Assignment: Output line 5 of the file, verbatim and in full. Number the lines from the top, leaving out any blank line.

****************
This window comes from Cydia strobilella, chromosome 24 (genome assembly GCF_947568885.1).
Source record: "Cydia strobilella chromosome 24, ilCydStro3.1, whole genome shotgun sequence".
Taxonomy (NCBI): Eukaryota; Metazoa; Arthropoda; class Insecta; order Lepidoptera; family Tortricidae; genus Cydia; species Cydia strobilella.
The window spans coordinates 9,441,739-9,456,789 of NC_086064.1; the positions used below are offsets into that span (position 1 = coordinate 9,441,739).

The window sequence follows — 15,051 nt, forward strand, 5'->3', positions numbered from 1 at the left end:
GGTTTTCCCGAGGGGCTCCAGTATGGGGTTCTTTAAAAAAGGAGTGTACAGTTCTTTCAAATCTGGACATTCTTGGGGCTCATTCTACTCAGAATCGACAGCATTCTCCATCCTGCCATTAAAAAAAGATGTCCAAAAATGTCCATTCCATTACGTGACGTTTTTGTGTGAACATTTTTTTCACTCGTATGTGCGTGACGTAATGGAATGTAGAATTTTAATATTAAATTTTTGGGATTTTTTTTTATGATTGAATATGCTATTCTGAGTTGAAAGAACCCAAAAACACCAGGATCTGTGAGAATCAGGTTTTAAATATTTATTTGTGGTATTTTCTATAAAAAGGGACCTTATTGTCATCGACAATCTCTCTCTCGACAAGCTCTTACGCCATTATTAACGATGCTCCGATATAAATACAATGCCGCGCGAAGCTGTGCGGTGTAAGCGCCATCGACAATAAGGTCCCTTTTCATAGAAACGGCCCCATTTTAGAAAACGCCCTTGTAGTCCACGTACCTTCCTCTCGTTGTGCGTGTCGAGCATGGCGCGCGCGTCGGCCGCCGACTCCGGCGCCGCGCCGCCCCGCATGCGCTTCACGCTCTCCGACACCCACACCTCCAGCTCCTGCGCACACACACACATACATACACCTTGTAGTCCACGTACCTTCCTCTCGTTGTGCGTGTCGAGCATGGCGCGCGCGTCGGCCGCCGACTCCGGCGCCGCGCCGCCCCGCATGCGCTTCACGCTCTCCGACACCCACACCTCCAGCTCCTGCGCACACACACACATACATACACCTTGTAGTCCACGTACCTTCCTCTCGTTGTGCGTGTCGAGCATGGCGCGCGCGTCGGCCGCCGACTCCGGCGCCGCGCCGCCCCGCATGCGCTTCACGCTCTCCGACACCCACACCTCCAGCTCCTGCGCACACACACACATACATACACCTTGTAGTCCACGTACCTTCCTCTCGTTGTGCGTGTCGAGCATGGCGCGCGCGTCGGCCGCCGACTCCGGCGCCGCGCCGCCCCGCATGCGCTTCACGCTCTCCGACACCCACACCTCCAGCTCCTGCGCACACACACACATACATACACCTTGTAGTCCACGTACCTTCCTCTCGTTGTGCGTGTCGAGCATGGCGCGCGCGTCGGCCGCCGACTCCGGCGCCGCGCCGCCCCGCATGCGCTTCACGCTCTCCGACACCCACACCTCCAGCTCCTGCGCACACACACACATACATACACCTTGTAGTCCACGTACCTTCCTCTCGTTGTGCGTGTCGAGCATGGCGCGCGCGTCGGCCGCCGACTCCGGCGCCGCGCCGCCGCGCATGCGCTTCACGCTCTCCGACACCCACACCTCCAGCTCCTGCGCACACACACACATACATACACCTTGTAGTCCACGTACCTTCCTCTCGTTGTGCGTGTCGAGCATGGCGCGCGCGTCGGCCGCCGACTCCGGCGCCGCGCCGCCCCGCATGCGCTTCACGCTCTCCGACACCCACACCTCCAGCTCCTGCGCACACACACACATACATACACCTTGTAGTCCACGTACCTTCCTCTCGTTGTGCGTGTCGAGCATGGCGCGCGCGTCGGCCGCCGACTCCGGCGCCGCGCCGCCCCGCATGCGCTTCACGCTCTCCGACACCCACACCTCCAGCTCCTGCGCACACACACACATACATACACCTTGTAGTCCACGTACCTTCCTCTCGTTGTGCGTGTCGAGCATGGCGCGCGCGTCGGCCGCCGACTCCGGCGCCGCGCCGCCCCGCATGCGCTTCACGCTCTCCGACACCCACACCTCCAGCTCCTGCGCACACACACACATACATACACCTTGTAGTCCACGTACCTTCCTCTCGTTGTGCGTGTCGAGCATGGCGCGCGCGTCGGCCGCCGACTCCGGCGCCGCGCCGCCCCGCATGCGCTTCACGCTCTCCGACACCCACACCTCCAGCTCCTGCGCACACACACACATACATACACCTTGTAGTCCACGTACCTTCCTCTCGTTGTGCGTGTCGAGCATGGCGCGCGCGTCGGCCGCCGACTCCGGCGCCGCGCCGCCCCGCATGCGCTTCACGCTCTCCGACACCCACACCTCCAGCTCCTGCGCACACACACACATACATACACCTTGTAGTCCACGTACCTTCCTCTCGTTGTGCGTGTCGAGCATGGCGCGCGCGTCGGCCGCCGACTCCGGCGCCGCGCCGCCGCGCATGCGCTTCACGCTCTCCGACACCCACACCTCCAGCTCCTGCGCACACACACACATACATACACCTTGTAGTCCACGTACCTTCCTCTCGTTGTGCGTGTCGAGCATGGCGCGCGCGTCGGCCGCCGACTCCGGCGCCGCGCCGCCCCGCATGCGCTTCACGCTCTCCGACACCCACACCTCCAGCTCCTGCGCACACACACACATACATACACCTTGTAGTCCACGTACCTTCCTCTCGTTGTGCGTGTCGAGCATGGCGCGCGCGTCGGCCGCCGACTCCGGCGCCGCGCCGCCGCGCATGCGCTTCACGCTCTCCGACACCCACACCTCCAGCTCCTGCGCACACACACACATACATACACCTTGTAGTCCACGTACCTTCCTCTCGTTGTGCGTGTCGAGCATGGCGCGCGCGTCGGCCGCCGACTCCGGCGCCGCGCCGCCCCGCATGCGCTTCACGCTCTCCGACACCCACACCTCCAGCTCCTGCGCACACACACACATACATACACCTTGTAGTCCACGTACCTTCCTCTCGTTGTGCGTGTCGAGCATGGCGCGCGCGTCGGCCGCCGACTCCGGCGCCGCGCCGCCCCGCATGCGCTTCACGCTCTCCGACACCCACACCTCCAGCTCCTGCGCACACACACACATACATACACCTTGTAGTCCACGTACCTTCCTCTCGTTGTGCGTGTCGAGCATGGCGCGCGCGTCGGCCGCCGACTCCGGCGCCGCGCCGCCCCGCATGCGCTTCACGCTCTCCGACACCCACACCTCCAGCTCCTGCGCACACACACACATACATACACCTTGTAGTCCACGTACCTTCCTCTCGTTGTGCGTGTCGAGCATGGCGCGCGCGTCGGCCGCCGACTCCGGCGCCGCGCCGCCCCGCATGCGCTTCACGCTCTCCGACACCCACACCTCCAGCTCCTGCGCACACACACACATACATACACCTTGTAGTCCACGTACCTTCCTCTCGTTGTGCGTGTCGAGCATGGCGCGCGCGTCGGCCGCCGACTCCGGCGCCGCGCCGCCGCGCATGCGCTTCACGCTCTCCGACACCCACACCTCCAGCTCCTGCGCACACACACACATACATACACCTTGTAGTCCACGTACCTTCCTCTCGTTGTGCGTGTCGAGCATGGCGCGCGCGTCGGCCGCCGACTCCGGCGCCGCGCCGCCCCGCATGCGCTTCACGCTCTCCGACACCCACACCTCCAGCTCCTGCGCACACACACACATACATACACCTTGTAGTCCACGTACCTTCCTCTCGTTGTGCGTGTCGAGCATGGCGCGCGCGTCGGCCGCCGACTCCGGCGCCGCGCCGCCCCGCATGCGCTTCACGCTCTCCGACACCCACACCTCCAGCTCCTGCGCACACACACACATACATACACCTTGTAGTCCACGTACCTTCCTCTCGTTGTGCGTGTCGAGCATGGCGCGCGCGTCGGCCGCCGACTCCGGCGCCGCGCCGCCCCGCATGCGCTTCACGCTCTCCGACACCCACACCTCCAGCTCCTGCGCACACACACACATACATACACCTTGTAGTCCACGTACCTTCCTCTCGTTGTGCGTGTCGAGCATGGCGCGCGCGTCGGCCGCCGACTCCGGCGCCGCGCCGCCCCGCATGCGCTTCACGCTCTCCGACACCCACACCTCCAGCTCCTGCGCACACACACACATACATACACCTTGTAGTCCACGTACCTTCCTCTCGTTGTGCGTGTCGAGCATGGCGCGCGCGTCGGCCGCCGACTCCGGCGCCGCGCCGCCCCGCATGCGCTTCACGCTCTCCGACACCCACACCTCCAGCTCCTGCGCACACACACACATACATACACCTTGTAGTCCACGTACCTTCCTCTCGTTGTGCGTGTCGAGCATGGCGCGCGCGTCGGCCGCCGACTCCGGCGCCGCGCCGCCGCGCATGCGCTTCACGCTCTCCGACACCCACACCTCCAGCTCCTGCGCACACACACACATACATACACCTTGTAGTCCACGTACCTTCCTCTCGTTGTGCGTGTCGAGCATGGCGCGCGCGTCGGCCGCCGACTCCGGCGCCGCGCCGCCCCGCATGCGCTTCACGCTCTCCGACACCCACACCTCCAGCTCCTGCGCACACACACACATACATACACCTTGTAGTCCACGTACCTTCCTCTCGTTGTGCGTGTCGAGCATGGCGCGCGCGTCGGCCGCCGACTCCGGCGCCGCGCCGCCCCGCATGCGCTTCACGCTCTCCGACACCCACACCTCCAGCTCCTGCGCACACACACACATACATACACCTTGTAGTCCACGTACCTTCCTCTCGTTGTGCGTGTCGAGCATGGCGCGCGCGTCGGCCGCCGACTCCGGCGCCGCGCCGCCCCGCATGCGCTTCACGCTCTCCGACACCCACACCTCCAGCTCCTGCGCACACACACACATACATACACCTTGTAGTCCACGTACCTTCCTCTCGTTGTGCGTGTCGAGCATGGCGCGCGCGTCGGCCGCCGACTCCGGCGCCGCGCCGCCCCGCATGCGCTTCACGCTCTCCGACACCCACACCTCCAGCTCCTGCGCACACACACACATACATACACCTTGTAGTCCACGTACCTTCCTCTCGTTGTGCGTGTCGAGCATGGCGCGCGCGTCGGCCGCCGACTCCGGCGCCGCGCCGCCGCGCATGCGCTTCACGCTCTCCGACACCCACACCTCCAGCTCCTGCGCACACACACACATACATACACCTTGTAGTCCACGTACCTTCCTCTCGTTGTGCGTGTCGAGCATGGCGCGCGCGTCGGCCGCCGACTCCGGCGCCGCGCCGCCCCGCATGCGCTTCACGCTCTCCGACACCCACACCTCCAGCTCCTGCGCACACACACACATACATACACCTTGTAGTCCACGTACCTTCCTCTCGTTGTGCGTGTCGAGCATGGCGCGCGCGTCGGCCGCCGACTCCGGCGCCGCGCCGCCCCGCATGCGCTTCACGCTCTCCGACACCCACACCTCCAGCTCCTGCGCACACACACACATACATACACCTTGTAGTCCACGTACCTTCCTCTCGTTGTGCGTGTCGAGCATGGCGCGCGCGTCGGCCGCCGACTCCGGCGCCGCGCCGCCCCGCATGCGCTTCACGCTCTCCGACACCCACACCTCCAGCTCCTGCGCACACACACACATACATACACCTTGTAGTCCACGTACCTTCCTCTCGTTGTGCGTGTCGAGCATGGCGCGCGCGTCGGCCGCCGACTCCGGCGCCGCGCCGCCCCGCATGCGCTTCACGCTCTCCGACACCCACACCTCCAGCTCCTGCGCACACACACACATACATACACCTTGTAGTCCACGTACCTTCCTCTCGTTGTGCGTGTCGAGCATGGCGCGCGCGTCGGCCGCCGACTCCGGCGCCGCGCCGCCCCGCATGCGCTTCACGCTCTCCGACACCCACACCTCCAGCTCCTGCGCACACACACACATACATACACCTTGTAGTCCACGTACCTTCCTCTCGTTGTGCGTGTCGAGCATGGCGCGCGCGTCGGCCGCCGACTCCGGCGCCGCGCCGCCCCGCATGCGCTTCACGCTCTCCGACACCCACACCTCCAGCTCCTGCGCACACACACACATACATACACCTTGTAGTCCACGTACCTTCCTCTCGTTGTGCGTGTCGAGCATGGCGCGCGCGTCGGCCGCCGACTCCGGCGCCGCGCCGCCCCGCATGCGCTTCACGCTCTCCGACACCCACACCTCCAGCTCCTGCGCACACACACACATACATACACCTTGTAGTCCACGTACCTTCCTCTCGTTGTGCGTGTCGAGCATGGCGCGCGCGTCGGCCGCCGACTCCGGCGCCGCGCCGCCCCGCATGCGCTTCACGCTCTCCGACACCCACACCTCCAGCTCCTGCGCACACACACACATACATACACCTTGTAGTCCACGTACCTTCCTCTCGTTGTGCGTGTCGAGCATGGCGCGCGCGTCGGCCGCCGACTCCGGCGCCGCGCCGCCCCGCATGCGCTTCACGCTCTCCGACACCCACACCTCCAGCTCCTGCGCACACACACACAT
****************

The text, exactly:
The window sequence follows — 15,051 nt, forward strand, 5'->3', positions numbered from 1 at the left end: